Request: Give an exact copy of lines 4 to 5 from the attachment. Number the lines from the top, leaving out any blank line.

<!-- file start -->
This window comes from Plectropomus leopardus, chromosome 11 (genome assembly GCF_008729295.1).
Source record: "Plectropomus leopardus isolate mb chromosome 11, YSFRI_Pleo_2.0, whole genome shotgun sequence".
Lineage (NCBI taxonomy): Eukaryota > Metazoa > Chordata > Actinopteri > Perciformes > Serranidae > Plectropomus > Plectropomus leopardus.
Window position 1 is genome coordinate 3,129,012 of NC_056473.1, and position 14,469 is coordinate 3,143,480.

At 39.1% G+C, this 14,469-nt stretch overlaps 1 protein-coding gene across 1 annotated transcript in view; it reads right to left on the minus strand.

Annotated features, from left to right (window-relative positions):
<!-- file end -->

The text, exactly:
Window position 1 is genome coordinate 3,129,012 of NC_056473.1, and position 14,469 is coordinate 3,143,480.

At 39.1% G+C, this 14,469-nt stretch overlaps 1 protein-coding gene across 1 annotated transcript in view; it reads right to left on the minus strand.